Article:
One study found that the mood-enhancing effect of caffeine was linked to a 45 percent lower risk of suicide in participants. Read More
Drinking four or more 8-ounce cups of caffeinated coffee may lower your risk for oral and throat cancers. Read More
Rapid heartbeat is a concern with caffeine consumption if you have preexisting heart issues. You may notice arrhythmias whenever you have caffeine. Read More
The acidity of certain caffeinated products, such as coffee and soda, may cause heartburn. Read More
Nausea and vomiting are signs of having had too much caffeine. Read More
Caffeine can temporarily raise your blood pressure. The effects may be especially noticeable if you have caffeine during or right before exercise or other physical activity. Read More
Caffeine can help keep you regular, but too much can cause opposite effects like diarrhea. Read More
Overconsumption of caffeine during pregnancy may cause miscarriage and developmental issues. It’s recommended that people who are pregnant consume no more than 200 mg of caffeine per day, which equals about one 12-ounce cup of coffee. Read More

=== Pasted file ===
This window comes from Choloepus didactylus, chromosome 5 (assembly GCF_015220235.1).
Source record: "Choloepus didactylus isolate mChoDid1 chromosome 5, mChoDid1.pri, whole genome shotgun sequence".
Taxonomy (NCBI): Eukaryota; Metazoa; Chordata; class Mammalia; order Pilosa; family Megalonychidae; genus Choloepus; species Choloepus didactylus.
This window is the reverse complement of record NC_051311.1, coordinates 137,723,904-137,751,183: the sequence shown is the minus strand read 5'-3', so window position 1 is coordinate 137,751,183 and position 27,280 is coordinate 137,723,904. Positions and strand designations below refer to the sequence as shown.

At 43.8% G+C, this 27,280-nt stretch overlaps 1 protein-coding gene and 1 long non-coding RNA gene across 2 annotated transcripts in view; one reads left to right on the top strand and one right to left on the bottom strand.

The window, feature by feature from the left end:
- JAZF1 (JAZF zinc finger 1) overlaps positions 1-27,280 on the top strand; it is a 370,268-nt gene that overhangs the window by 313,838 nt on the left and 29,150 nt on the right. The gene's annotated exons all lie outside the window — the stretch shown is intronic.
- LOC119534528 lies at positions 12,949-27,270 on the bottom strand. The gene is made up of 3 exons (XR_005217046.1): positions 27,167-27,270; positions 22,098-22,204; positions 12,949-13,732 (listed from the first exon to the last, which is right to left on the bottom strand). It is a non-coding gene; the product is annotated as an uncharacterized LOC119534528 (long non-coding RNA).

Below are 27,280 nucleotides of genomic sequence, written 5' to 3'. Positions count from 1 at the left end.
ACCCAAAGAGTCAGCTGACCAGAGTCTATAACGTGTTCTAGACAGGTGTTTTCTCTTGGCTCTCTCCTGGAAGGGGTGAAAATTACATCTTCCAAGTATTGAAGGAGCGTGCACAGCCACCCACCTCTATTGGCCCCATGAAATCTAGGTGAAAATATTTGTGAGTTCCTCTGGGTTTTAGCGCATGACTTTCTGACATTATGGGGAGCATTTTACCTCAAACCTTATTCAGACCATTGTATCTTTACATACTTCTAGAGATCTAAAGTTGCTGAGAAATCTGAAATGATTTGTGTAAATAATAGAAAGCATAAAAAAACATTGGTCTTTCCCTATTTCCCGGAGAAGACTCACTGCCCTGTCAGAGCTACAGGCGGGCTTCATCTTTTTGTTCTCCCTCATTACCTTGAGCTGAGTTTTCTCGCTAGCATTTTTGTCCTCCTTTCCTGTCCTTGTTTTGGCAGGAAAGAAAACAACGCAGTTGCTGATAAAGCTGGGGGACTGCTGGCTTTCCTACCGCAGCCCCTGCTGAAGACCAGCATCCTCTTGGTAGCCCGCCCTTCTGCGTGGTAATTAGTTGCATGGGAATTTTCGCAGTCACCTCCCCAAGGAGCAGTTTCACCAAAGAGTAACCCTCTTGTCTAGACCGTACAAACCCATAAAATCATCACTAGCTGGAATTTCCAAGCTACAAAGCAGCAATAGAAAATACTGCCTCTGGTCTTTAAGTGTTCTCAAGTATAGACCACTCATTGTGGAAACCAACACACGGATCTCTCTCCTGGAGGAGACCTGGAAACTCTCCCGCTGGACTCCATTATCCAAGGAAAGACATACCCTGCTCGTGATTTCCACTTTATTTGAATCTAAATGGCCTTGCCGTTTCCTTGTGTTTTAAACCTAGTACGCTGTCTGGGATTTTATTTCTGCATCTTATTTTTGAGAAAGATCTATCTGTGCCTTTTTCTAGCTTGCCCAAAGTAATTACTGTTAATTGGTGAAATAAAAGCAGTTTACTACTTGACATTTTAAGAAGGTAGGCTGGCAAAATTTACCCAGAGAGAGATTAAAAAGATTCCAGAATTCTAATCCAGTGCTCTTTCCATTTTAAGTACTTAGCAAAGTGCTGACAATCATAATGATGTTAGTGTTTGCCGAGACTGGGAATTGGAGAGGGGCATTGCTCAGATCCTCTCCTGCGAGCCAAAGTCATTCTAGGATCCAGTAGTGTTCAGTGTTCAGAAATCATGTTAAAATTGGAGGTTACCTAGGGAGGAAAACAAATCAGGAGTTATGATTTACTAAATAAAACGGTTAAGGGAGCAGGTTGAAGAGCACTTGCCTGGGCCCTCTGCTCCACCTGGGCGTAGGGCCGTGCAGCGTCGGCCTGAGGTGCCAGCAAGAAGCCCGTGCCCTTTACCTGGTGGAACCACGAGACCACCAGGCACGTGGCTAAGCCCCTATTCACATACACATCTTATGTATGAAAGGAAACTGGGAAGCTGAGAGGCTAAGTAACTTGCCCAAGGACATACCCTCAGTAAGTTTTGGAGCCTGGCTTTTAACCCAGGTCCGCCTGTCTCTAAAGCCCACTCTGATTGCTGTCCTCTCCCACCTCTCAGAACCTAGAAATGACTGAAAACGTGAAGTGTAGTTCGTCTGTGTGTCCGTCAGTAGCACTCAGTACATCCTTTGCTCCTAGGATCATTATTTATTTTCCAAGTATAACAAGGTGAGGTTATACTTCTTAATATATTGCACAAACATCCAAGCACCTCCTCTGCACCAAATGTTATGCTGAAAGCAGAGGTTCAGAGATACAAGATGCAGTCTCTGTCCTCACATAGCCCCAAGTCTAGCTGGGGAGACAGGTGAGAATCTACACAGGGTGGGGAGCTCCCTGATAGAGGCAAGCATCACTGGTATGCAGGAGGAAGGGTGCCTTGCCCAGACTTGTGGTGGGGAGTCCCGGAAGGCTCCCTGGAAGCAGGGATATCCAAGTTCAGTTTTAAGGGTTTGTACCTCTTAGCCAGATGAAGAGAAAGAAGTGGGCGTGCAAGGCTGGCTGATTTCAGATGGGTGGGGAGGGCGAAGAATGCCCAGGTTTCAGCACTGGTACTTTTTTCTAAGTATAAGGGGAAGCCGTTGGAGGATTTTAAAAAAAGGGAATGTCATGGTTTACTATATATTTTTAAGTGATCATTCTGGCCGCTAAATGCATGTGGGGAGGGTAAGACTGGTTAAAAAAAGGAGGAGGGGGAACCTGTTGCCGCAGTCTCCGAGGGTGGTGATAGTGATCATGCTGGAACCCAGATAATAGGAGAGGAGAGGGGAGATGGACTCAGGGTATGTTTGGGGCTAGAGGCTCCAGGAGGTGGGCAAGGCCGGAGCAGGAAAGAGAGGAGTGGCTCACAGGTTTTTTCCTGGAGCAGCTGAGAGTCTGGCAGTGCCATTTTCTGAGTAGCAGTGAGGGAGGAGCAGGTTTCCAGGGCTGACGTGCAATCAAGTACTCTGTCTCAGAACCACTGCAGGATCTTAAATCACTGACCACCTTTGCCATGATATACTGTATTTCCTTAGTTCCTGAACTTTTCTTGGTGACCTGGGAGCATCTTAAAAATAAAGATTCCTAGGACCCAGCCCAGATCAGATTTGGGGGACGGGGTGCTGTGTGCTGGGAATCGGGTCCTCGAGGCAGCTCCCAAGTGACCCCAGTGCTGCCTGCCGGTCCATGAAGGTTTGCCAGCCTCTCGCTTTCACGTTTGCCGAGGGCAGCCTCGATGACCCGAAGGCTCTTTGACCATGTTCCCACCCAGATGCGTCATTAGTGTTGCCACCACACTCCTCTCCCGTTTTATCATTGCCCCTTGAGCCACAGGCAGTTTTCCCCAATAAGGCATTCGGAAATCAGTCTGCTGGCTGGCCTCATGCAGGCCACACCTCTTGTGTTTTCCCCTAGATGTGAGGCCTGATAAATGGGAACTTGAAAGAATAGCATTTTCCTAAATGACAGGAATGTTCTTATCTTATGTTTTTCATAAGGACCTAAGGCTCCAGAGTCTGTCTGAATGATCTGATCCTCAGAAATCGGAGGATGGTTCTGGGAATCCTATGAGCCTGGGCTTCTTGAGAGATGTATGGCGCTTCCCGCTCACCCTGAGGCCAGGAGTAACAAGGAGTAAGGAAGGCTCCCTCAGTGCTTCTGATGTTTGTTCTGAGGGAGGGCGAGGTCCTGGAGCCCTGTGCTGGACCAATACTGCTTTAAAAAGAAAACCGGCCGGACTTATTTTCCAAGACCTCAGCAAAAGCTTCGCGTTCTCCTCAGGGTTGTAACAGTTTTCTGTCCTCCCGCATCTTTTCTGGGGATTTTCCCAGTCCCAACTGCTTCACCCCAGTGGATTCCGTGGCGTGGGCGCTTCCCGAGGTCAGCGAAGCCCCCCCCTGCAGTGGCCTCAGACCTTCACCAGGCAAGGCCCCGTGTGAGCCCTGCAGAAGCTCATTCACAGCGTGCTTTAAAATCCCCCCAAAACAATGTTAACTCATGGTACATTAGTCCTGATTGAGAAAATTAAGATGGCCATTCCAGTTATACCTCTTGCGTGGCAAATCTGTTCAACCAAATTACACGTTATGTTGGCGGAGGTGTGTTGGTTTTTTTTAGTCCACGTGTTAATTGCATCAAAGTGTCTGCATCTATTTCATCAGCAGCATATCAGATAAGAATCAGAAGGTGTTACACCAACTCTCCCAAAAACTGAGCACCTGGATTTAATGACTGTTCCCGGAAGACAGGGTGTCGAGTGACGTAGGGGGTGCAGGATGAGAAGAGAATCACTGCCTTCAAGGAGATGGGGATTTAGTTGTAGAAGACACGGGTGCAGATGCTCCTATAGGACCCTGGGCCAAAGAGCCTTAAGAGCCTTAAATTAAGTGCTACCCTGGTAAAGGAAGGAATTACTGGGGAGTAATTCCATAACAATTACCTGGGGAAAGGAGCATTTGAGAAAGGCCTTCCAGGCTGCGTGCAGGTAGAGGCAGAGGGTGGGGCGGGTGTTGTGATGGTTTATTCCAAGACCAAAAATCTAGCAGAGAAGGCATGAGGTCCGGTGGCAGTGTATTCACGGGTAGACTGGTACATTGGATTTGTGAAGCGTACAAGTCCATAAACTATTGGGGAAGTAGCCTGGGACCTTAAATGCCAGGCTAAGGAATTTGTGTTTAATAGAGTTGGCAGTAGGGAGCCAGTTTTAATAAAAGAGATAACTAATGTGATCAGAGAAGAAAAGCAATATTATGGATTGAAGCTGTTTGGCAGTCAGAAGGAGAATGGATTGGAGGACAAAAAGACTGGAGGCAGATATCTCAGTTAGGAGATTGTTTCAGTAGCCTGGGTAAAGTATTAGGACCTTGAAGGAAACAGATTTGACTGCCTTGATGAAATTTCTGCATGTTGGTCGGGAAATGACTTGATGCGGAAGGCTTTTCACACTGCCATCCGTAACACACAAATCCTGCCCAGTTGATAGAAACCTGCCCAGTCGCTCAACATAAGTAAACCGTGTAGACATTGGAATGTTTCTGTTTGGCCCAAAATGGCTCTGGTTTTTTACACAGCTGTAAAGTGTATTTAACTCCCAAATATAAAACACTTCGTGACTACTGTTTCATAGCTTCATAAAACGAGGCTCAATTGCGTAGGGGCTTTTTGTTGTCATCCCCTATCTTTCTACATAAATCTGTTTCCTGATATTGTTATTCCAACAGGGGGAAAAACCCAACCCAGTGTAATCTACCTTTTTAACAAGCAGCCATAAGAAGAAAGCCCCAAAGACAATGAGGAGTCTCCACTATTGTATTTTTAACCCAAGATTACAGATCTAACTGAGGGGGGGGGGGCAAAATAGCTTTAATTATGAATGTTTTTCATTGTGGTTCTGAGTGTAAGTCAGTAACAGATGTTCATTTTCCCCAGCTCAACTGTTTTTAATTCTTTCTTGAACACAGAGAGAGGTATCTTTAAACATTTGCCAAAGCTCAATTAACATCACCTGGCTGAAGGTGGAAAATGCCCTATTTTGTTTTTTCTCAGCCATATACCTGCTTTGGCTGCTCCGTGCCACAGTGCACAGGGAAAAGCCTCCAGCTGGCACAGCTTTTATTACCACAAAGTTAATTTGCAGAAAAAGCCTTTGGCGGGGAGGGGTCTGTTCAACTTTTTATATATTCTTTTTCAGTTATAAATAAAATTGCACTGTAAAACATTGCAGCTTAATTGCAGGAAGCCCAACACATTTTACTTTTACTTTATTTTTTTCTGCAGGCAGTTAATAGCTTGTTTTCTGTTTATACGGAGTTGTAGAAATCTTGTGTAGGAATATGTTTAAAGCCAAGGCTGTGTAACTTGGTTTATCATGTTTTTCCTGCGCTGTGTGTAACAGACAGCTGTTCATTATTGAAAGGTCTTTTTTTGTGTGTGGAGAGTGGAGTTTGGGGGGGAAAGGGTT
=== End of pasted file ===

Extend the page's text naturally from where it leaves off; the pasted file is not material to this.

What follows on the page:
Some women who consume too much caffeine might experience difficulties getting pregnant. No more than 300 mg of caffeine daily is recommended if trying to get pregnant. Read More
You may urinate more when you have caffeine. Long-term use of high amounts of caffeine may increase bladder instability, and worsen the risk for those already experiencing bladder problems. Read More
Caffeine prevents calcium absorption in the bones, increasing your risk of osteoporosis. As you get older, you might break bones more easily. Read More
Muscle aches could be a sign of a caffeine withdrawal. Read More